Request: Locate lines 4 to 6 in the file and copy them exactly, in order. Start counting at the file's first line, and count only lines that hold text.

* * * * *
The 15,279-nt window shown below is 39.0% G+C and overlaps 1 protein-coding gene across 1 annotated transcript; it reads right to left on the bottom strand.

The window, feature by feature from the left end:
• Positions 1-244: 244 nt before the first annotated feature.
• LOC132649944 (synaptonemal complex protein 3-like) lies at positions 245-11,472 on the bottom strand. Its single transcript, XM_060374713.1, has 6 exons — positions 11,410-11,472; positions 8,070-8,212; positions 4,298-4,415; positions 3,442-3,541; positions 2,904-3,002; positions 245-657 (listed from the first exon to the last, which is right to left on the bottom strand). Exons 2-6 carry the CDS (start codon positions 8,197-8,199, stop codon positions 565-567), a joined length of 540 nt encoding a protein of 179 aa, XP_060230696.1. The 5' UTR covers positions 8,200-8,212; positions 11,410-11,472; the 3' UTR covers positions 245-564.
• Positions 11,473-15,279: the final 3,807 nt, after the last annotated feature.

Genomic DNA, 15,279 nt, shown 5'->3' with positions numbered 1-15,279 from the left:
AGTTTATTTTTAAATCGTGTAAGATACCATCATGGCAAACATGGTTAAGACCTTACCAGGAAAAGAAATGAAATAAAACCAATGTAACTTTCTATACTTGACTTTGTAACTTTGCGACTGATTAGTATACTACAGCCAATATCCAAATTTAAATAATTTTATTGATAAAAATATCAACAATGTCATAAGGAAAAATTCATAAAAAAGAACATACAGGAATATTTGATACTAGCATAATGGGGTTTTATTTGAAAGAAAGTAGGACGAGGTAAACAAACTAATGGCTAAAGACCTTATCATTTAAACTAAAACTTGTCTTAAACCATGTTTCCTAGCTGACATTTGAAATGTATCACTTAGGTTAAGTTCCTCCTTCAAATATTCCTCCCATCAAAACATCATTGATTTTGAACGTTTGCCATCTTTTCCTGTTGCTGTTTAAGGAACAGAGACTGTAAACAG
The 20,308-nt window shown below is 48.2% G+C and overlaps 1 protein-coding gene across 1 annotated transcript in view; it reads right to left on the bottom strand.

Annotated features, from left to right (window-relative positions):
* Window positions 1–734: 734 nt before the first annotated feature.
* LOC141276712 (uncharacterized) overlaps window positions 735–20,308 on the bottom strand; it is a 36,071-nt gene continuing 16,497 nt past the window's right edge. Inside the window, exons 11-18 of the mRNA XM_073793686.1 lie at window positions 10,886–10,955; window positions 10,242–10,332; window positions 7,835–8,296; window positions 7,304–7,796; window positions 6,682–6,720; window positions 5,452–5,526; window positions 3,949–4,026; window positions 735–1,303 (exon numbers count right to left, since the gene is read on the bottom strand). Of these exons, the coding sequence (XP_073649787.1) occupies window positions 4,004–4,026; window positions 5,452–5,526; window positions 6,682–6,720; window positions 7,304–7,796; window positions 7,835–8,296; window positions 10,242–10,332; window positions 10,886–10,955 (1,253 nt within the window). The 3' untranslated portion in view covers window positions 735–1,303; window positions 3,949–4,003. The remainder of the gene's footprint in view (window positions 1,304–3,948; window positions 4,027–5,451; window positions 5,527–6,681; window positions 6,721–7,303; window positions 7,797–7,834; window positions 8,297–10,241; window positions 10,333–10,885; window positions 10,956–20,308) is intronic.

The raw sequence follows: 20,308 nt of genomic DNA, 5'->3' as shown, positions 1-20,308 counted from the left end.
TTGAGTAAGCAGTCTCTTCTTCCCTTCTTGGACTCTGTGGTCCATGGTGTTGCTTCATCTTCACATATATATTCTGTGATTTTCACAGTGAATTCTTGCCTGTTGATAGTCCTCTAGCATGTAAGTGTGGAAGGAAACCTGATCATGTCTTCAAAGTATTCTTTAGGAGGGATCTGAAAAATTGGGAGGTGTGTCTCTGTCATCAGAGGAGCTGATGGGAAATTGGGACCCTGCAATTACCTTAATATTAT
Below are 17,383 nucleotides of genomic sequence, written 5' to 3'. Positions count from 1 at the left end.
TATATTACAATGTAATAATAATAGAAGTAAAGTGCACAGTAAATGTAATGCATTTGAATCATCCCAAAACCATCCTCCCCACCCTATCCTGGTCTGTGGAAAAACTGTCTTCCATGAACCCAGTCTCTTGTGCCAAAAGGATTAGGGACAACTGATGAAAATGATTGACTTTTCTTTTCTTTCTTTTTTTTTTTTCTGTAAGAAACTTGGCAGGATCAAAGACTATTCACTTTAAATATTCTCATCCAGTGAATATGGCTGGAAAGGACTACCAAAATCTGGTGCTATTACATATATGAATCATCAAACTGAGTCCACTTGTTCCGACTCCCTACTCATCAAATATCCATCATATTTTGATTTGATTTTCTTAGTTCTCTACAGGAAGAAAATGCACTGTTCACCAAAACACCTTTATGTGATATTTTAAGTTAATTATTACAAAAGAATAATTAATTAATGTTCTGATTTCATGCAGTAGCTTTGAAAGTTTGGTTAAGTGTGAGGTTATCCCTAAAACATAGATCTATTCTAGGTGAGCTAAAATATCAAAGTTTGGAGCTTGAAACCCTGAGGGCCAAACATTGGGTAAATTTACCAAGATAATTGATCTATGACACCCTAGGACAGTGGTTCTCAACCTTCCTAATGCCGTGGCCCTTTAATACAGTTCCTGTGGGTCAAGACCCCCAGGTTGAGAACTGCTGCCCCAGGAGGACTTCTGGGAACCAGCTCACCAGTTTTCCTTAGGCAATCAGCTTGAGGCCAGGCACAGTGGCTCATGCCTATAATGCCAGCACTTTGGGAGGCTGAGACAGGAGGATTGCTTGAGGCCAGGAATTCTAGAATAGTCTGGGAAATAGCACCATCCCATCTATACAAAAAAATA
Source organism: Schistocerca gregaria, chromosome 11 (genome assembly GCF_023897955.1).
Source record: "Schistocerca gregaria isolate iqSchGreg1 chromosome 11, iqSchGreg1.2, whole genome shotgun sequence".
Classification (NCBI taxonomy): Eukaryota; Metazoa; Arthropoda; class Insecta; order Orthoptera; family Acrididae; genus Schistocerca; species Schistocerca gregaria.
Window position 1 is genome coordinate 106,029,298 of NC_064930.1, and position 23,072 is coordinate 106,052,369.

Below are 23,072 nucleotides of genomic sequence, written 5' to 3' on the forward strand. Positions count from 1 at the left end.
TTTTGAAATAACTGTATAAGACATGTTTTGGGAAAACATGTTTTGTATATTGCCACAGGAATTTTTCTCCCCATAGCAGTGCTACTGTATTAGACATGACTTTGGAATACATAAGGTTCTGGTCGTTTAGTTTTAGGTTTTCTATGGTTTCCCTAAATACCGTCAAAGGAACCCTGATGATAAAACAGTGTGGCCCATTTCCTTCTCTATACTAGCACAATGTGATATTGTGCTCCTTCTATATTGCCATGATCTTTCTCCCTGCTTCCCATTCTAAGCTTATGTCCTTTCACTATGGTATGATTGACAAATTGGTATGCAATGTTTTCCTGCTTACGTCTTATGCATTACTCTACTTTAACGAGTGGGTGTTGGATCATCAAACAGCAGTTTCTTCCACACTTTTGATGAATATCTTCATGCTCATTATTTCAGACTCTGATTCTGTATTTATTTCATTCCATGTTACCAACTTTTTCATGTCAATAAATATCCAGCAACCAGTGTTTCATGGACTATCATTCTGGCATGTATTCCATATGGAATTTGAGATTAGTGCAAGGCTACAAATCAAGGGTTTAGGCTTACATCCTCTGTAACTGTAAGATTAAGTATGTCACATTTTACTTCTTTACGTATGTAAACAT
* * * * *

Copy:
• LOC132649944 (synaptonemal complex protein 3-like) lies at positions 245-11,472 on the bottom strand. Its single transcript, XM_060374713.1, has 6 exons — positions 11,410-11,472; positions 8,070-8,212; positions 4,298-4,415; positions 3,442-3,541; positions 2,904-3,002; positions 245-657 (listed from the first exon to the last, which is right to left on the bottom strand). Exons 2-6 carry the CDS (start codon positions 8,197-8,199, stop codon positions 565-567), a joined length of 540 nt encoding a protein of 179 aa, XP_060230696.1. The 5' UTR covers positions 8,200-8,212; positions 11,410-11,472; the 3' UTR covers positions 245-564.
• Positions 11,473-15,279: the final 3,807 nt, after the last annotated feature.

Genomic DNA, 15,279 nt, shown 5'->3' with positions numbered 1-15,279 from the left: